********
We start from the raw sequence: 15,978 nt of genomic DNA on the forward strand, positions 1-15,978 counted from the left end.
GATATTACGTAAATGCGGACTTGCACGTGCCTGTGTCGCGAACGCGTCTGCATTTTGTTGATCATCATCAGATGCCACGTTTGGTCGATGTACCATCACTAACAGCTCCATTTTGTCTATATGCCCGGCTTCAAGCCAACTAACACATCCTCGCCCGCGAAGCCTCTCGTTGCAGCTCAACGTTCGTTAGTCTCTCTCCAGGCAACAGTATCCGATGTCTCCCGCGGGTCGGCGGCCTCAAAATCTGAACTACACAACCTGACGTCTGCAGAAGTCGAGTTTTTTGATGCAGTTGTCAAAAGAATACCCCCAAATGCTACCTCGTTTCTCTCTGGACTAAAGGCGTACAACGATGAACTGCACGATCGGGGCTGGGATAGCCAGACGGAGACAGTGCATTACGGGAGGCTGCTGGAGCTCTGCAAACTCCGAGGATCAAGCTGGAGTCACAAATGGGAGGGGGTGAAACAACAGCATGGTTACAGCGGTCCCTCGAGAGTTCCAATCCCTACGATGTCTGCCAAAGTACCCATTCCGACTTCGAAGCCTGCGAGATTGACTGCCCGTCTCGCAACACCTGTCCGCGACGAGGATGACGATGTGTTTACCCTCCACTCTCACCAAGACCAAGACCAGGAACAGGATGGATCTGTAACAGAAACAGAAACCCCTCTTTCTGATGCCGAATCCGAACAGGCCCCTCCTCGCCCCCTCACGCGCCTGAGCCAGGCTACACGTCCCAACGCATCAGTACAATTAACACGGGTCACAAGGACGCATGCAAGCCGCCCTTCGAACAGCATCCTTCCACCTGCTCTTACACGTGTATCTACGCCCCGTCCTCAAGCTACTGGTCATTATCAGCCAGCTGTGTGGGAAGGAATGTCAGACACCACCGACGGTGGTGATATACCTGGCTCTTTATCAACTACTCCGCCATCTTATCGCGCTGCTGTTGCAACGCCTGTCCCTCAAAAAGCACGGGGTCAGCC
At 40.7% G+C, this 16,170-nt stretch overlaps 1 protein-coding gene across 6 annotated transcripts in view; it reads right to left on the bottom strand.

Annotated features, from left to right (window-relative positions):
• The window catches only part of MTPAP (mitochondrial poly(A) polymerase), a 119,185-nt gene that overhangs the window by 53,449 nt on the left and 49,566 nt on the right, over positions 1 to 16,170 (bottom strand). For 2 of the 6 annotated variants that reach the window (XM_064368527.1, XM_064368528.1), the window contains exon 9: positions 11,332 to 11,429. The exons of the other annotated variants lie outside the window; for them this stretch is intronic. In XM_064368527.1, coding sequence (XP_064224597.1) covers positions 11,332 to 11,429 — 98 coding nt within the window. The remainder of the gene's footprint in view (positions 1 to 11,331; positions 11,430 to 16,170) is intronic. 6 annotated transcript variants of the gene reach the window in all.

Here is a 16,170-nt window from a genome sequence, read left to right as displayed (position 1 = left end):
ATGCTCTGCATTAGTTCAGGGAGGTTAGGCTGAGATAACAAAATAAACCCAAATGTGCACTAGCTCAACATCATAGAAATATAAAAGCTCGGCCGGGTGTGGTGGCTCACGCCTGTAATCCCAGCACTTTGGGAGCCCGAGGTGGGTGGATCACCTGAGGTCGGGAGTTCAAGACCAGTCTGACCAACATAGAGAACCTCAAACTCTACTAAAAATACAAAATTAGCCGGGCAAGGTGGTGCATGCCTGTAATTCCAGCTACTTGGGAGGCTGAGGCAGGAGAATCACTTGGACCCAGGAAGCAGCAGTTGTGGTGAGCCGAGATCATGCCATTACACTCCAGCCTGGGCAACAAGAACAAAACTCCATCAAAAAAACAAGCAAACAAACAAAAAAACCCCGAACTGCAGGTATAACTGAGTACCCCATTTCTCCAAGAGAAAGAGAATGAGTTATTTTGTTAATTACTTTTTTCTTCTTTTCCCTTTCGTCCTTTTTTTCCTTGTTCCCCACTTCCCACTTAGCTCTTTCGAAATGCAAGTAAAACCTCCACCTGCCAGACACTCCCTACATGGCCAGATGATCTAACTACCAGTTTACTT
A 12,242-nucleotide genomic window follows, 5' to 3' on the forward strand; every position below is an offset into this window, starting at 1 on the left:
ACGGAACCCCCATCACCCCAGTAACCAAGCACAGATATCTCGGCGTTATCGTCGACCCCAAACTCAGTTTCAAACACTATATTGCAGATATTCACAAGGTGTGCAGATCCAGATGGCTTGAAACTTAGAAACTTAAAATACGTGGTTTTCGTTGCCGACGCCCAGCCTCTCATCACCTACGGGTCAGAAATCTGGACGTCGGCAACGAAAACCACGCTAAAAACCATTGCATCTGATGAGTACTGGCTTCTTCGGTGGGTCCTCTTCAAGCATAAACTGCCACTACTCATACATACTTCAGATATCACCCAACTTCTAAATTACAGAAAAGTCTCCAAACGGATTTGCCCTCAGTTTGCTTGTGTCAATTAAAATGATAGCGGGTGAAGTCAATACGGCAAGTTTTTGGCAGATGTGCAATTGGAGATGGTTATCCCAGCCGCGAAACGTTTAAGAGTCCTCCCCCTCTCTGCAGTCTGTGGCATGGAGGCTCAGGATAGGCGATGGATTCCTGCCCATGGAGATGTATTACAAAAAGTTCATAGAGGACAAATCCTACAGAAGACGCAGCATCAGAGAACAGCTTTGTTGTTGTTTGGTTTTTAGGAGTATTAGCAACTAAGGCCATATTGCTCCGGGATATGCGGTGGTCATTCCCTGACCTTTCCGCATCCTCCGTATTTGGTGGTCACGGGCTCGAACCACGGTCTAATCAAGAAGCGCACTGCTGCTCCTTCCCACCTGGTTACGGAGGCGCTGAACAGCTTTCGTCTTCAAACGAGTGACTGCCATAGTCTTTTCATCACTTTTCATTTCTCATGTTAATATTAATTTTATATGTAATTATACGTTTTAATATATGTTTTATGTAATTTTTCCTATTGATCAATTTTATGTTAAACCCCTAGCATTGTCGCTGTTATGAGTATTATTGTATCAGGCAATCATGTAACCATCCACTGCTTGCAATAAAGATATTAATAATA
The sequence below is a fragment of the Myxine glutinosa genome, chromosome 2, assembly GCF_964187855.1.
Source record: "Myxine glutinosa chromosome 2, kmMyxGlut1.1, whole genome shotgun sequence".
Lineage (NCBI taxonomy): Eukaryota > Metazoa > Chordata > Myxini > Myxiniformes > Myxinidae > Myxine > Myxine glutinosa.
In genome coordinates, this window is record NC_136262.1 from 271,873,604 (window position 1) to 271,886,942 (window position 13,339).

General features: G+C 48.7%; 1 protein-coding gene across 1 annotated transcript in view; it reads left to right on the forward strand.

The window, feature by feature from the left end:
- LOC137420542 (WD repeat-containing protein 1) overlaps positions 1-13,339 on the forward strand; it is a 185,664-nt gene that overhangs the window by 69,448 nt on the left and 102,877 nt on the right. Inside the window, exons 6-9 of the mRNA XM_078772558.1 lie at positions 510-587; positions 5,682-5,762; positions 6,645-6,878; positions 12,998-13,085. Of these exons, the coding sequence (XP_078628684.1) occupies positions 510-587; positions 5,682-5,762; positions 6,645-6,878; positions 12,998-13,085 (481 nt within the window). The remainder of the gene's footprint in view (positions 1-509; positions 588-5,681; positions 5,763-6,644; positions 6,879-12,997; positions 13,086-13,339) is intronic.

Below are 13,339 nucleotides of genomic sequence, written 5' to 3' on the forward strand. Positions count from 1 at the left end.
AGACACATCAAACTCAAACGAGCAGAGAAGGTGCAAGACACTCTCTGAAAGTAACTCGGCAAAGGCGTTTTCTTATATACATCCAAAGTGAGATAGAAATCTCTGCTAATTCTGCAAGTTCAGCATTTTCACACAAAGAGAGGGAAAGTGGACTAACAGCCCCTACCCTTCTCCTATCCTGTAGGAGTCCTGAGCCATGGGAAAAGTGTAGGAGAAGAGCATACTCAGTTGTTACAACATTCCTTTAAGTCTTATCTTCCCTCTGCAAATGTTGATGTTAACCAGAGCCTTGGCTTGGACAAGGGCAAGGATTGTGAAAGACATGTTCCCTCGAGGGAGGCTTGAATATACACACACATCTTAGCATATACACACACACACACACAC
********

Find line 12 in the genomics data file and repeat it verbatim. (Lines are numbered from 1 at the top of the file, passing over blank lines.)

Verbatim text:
Lineage (NCBI taxonomy): Eukaryota > Metazoa > Chordata > Myxini > Myxiniformes > Myxinidae > Myxine > Myxine glutinosa.